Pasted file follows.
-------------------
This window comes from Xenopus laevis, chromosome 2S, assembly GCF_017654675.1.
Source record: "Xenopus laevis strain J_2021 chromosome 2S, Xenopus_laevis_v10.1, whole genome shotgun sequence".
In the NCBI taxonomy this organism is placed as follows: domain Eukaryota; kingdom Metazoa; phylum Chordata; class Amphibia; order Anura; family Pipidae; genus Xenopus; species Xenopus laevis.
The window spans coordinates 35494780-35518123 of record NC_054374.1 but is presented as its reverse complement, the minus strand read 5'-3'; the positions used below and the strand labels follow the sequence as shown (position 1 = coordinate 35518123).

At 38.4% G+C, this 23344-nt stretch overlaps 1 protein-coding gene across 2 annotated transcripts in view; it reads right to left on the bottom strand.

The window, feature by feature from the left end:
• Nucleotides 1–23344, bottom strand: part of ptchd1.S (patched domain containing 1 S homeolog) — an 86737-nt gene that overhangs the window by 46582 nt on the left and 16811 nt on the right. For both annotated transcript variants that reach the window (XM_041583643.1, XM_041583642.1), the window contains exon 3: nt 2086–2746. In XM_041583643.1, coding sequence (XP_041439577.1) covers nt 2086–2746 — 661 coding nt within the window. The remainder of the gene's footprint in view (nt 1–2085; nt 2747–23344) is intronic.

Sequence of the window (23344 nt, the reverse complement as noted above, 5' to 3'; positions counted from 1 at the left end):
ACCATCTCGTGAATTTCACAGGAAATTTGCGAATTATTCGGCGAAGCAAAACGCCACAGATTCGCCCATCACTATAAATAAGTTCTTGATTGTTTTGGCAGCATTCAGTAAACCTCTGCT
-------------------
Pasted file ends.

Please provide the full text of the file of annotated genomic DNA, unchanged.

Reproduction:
This window comes from Xenopus laevis, chromosome 2S, assembly GCF_017654675.1.
Source record: "Xenopus laevis strain J_2021 chromosome 2S, Xenopus_laevis_v10.1, whole genome shotgun sequence".
In the NCBI taxonomy this organism is placed as follows: domain Eukaryota; kingdom Metazoa; phylum Chordata; class Amphibia; order Anura; family Pipidae; genus Xenopus; species Xenopus laevis.
The window spans coordinates 35494780-35518123 of record NC_054374.1 but is presented as its reverse complement, the minus strand read 5'-3'; the positions used below and the strand labels follow the sequence as shown (position 1 = coordinate 35518123).

At 38.4% G+C, this 23344-nt stretch overlaps 1 protein-coding gene across 2 annotated transcripts in view; it reads right to left on the bottom strand.

The window, feature by feature from the left end:
• Nucleotides 1–23344, bottom strand: part of ptchd1.S (patched domain containing 1 S homeolog) — an 86737-nt gene that overhangs the window by 46582 nt on the left and 16811 nt on the right. For both annotated transcript variants that reach the window (XM_041583643.1, XM_041583642.1), the window contains exon 3: nt 2086–2746. In XM_041583643.1, coding sequence (XP_041439577.1) covers nt 2086–2746 — 661 coding nt within the window. The remainder of the gene's footprint in view (nt 1–2085; nt 2747–23344) is intronic.

Sequence of the window (23344 nt, the reverse complement as noted above, 5' to 3'; positions counted from 1 at the left end):
ACCATCTCGTGAATTTCACAGGAAATTTGCGAATTATTCGGCGAAGCAAAACGCCACAGATTCGCCCATCACTATAAATAAGTTCTTGATTGTTTTGGCAGCATTCAGTAAACCTCTGCT